The 10th spot is always tight. Even as I sit here, I feel like I should give this to Lady Bird or Beatriz at Dinner. But, outside of Deadpool, superhero films have been suspiciously absent from my top 10s, even as their presence at the theaters become bigger. So giving this slot to what is easily the best MCU movie in years, a movie with a fantastic cast and a great script, feels like a good idea. Maybe Marvel will be inspired to make more movies like being at the bottom of a top 10 list from a Z list internet critic. Shut up, it could happen.

#9: The Disaster Artist

"Don't worry man, they cut most of your backstory."

The Room is, far and away, my favorite bad movie, and The Disaster Artist is one of my favorite books. So while the movie may not be perfectly adept at putting all of the contents in the book into the movie, it is excellent at including the emotions and themes at the core of its story, both in how The Room's creator can be toxic and cruel, but also in how he remains, at heart, a desperately intense dreamer. He may not be a great person and he's a terrible filmmaker, but its hard not to be inspired by what he's done with his failure.

#8: Wonder Woman

No, I did not get to see Professor Marston, hope to when it hits DVD.

The second of 3 superhero films appearing on this top 10 list and this one is long overdue. I mean, Daredevil has 2 seasons and a movie. The Punisher has 2 movies and a TV show. Ghost Rider, of all things, has 2 movies, but we just now got a Wonder Woman movie? But hey, if we had to wait this long to get a Wonder Woman, it's good that it's absolutely perfect. A great actress, a great director and a solid script combine to make the second best superhero movie of 2017.

#7: Logan Lucky

"No, no, Logan is the really depressive superhero film, we're the comedy heist movie."

Look, I like heist movies, I like good scripts and I like engaging characters. And while a lot of people are talking up the much more flawed Baby Driver, this really is the platonic ideal for a heist movie. Some great acting from all involved and easily one of the best scripts of the year. It even managed to make me not roll my eyes during a climactic scene at a child beauty pageant, which is honestly really impressive.

#6: Dunkirk

"Man, why couldn't I be in that Winston Churchill movie? That looked a lot easier."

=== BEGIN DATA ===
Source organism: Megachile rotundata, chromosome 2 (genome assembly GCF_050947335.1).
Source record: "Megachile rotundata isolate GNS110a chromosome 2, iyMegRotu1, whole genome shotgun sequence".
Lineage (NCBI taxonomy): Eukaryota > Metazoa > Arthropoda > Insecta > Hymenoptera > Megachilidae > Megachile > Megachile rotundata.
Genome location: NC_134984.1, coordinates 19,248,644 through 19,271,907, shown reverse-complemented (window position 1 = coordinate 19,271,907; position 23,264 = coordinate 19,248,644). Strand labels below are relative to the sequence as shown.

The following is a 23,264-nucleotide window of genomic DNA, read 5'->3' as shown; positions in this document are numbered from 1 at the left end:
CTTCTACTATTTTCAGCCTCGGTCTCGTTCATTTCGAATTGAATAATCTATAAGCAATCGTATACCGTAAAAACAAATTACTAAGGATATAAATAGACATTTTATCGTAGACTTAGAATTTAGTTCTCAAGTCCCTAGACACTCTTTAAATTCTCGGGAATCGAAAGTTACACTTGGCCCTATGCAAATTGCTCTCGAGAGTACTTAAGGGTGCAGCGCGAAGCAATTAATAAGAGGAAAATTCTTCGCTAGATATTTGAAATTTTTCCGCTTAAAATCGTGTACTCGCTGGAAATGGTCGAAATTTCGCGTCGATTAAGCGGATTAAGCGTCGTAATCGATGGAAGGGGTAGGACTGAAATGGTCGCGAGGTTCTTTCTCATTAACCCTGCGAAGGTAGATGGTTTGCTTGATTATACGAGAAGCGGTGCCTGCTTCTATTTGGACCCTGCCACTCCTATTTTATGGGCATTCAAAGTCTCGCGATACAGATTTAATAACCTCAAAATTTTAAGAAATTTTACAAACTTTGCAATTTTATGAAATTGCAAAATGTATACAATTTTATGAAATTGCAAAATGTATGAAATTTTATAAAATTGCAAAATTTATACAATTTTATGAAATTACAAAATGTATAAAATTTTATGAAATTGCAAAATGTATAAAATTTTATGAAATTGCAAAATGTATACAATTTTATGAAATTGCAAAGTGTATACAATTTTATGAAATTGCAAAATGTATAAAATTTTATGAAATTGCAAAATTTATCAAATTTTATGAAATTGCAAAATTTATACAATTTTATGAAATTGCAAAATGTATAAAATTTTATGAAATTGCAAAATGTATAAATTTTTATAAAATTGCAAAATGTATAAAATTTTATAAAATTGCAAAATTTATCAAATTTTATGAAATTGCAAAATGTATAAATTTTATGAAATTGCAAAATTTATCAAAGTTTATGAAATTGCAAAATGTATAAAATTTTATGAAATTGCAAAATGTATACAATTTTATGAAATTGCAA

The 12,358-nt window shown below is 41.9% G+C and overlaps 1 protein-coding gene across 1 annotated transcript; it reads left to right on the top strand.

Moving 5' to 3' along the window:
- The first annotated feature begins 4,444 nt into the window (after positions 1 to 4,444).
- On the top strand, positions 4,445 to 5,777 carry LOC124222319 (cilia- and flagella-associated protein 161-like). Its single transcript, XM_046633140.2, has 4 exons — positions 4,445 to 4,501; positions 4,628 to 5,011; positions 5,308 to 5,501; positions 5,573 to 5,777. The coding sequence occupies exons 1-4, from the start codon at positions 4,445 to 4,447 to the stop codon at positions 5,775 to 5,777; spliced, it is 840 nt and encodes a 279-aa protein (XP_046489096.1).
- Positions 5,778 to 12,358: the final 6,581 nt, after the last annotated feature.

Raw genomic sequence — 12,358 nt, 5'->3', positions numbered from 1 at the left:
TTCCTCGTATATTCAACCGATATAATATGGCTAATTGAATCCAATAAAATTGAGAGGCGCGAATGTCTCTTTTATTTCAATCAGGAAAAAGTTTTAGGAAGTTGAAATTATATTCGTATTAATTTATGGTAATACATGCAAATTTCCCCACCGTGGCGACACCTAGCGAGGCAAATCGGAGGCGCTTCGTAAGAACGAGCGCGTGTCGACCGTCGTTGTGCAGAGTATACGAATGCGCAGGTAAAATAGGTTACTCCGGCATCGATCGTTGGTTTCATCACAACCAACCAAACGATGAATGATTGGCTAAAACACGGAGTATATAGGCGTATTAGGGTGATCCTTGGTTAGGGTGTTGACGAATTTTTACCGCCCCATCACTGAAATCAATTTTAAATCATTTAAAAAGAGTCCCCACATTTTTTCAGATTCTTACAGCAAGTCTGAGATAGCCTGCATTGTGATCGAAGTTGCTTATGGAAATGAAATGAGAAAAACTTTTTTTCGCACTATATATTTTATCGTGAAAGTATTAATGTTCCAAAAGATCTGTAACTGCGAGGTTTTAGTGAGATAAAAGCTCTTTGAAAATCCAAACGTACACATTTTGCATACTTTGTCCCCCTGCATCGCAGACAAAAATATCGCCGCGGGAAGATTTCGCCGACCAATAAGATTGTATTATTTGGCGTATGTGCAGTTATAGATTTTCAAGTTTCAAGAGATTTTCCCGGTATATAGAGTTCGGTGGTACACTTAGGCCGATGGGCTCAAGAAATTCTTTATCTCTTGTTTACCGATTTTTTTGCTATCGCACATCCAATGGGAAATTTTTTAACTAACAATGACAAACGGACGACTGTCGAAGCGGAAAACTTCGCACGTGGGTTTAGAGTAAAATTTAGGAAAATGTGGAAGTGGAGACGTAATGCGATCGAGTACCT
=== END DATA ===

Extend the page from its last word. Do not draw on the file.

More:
For some reason a movie about resisting fascism while trying to hold on to both survival and some semblance of humanity really resonated with me this year. But even outside of the political climate, Dunkirk is a brutally intense, tightly made thriller, with a unique structure and fantastic direction. Of course, it's pretty impressive that an almost silent, almost character-less movie was not only a summer blockbuster but a massive hit, so that's something.

#5: Star Wars Episode VIII: The Last Jedi

Bring. Me. All. The. Porgs.
To say The Last Jedi is the best Star Wars film of my lifetime is to understate massively. The only way to keep The Last Jedi from being the best Star Wars movie of my lifetime is to be alive for Empire. And as not only the best Star Wars film in nearly 40 years but also one of a handful of movies to get me to cry recently (I like Binary Sunset, leave me alone) The Last Jedi deserves a slot here.

#4: Logan

"No, no, Logan Lucky is the comedy heist movie, we're the depressing superhero movie."
Very few franchises know when to quit, and while the X-Men as a whole may not be ending any time soon, it's fantastic that it managed to give Hugh Jackman and Patrick Stewart such an intense send off. Add in one of the best scripts of the year, a bleak and unforgiving tone and brutal, unrelenting action and we have a formula for the best superhero (sort of) film in years.

#3: Get Out

All of 2017 was the Sunken Place.
It's become something of a tradition in the last few years for a low-ish budget, indie horror film to wind up on my top 10 and this is by far the best one. I have no idea what Jordan Peele is going to do with his career next, but managing to go from making a great sketch comedy show to one of the best horror films in years, filled with not only genuine scares but also fantastic metaphors and story beats is enough to make me follow him anywhere.

#2: Colossal

This movie is better than this poster makes it look.
I know this hasn't been showing up on many top 10 lists, but it managed to grab my attention and never release it. I've seen it four times at this point, a 2017 record and I'm still totally fascinated by it. It's sitting there on Hulu right now, so if you haven't seen it yet, get off your butt and go hit it up. After all, it's the second best movie of 2017. And what's the first? Well...

#1: The Shape of Water

God this movie has the best poster.
I've been looking forward to this movie from the moment it was announced and I was hoping it would be good. And when the buzz around it turned out great, I actually got kind of worried my expectations were too high. So what a treat it is that they weren't just met, but exceeded. The Shape of Water is the best romance, the best story, has the best acting, the best overall movie of 2017 and I want to see it again like 20 more times.

Elessar is a 27 year old Alaskan-born, Connecticut-based, cinephile with an obsession with The Room and a god complex. 

Elessar's Worst Movies of 2017